on November 11, 2011
Although known primarily as a vehicle for poetry, there has been a substantial rise in the number of chapbooks featuring fiction. Foremost among them is Gary Lutz's 56-page collection of seven stories Partial List of People to Bleach (Future Tense Books, $6). Ominous, creepy, and mind-bendingly alert, Lutz lays out each of his perfectly crafted sentences with the sinister exactitude and obsessive care of Beckett's Molloy shuffling stones between his pockets. These musically-torqued, masterful sentences, bedecked with elegant syntax and the glint of a razor-sharp locution, accrue into an equally surprising and angular narrative, creating an explosively original combination--stories as muddy and dark in their exploration of domesticity as they are crystalline and celebratory in their structure and language. If Doctor Benjamin Spock in Baby and Child Care had advocated for something resembling the relationship between Edith and Edie Beale, made famous in the documentary Grey Gardens, one might be close to the familial reality of a Lutz story. Although both implicit and explicit polyamory, cruising, incest, and other situations lacking even nomenclature often form the backdrop for the emotional void and melancholy countenance of Lutz's downtrodden narrators, it is not so much that they explore what some might label deviance as it is that their narrations belie a world where normality is exposed for the exception that it is. Lutz never uses these situations for cheap shock value, since is often unclear if he's writing about sex, some larger metaphysical situation, or both: "There was relief in how quickly we could find the hardness in each other."
I read an unusual book of short stories yesterday. It's unlikely that you would come across it in the ordinary run of things -it was published as a chap book (folded and stapled instead of bound, etc.) and the author isn't anyone I'd heard of before. I came across it through cross-reference on Amazon. I'd posted a review of Ben Marcus's The Flame Alphabet (it came out in January) and was checking to see what else Marcus had published thta I'd like to read.
The name Gary Lutz was mentioned as having a somewhat similar, aggressively modernist approach to language and story telling. It turns out he does.
The book is entitled Partial List of People to Bleach. It contains seven stories in fifty-six pages. (He doesn't write long.) They're hard to describe, barely stories, more like scratchings on a wall by someone locked in a cell of his own devising. Lutz's use of language is quirky and, I find, riveting. He scrunches words together, changes the endings, etc. It's like his narrators are both super-literate (in their vocabulary) and not wholly literate at all, or maybe dyslexic as to nuance. His characters are all, without exception, losers. None of them win, even on the small stuff. The people they interact with, the sex they engage in (typically with both sexes in the course of the same story) is unsuccessful, dreary and unsatisfying. It's not even like Kafka or the poems of Paul Celan because these people's horizons and lives are too small. But it's strangely affecting and some of the sentences and images are emotionally charged and intensely poetic.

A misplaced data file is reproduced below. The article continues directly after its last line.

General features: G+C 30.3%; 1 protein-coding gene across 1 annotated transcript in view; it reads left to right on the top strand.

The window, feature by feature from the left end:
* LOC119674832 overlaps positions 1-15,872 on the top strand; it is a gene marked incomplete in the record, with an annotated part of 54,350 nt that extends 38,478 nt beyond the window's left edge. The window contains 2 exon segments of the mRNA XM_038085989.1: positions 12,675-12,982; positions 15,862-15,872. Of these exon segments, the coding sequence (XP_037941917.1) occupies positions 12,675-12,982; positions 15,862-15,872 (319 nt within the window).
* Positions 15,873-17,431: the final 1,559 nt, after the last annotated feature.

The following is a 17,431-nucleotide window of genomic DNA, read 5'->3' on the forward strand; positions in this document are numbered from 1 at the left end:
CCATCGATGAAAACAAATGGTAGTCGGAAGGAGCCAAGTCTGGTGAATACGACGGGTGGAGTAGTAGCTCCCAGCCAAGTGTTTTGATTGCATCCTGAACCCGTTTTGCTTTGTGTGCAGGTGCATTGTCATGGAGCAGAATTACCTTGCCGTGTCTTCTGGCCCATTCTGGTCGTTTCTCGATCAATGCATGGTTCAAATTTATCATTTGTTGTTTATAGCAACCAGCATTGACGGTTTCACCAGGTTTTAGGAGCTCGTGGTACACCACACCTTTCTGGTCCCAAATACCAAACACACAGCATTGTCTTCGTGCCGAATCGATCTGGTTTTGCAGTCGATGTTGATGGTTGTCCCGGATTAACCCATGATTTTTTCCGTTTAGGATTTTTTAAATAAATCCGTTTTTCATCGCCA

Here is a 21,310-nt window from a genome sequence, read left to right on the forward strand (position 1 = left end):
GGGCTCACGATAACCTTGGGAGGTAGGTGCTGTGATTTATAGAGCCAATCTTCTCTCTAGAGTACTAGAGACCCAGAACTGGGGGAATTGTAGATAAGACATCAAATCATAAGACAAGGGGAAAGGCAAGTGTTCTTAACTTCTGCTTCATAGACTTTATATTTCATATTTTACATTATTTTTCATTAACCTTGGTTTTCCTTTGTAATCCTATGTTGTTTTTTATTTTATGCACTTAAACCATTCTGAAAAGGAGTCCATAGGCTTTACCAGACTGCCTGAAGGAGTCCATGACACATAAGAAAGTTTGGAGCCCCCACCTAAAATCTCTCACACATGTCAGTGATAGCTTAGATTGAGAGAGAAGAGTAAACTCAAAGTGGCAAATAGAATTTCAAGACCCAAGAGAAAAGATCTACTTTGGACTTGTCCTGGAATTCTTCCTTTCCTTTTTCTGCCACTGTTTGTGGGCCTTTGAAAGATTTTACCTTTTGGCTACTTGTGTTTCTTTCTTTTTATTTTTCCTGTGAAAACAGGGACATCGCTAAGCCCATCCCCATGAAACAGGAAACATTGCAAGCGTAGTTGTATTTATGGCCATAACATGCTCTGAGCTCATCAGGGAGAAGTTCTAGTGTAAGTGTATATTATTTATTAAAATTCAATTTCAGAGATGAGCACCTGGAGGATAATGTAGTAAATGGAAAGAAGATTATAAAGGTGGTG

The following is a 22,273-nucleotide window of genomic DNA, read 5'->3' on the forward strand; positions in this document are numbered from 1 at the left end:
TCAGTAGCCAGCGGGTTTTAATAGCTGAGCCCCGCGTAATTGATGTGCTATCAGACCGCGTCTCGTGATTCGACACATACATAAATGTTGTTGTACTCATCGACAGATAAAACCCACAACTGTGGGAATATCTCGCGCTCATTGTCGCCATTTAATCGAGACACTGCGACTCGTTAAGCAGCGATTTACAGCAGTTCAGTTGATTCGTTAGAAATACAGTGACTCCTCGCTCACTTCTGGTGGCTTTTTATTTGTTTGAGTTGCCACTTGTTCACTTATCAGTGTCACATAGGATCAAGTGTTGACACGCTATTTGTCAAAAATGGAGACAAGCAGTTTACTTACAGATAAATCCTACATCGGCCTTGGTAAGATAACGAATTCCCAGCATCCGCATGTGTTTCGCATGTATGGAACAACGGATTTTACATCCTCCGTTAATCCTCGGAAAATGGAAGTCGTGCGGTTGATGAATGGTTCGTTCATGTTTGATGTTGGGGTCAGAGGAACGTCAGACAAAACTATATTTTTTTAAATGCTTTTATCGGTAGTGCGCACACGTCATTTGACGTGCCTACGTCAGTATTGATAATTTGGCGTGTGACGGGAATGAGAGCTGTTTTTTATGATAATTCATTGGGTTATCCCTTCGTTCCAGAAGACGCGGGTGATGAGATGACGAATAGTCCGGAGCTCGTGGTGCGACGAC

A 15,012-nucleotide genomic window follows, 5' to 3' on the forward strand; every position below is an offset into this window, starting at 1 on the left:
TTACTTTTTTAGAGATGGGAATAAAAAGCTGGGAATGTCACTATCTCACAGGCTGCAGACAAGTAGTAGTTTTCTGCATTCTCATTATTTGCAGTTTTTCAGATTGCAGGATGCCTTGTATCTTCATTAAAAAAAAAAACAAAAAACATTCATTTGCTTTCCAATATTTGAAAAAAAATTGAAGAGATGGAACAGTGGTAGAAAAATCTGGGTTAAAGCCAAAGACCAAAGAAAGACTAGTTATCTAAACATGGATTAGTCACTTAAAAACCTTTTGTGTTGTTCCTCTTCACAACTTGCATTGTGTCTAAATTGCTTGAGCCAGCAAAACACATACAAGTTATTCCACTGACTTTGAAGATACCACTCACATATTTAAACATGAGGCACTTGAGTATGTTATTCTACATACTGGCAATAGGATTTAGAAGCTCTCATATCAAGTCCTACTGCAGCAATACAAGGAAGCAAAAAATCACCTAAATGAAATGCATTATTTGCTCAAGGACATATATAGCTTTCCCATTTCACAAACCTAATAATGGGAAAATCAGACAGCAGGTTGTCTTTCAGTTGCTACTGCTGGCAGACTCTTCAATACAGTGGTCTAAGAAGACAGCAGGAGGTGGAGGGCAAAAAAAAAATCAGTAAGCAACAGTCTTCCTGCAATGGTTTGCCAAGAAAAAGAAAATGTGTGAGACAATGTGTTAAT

Dennis Cooper, whose own stories are unremittingly bleak and dirty, but likewise powerful --Cooper writes like a small scale Jean Genet-- praises Lutz. I'm going to order something else by him because he's the real thing.
on November 25, 2007
Lutz's sentence structures are always surprising and that style drives this brief collection. There's substance here too, but it's really the manner of telling that wins out. At times, it almost doesn't matter what the tales are about, you keep reading to see what unusual (but always precise) construction is coming up next.
Gary Lutz, Partial List of People to Bleach (Future Tense, 2007)
I picked up Lutz's chap Partial List of People to Bleach at, seemingly, exactly the right time; Stories in the Worst Way, his first collection (from all the way back in 1996), just got itself a paperback release from Calamari Press and has been getting mentions in every rag around the globe, it seems. People are rediscovering Gary Lutz, and paging through this slim volume, it's obvious why.
"Another night of roundabout apologizing, and she reached for a shoulder bag, not one of her regular daytime totles. She tipped it all out, fingered everything preservingly where it fell.
The whole business was already looking a little too votive to me.
First the smoot, the flaked razures and other collects, she had abstracted from the gutter between blades of an overemployed disposable shaver. (It had taken, she said, the edge of in index card to reclaim it.)
Then, in a mouth-rinse bottle, a few fluidal ounces of sea-blue slosh from a compress that had been used whenever there were immaculate agonies behind a knee.
And a smutched inch or so of adhesive tape from a homemade bandage, into which pores had confided their oily fluences."
("I Was in Kilter with Him a Little")
It's like Lydia Davis and Tao Lin had some sort of twisted, deformed offspring, except that Lutz is more talented than either of them. My only problem with it is that there's not more of this; I'll be picking up his other collections posthaste. This is well worth checking out, and for the price, how can you go wrong? *** ½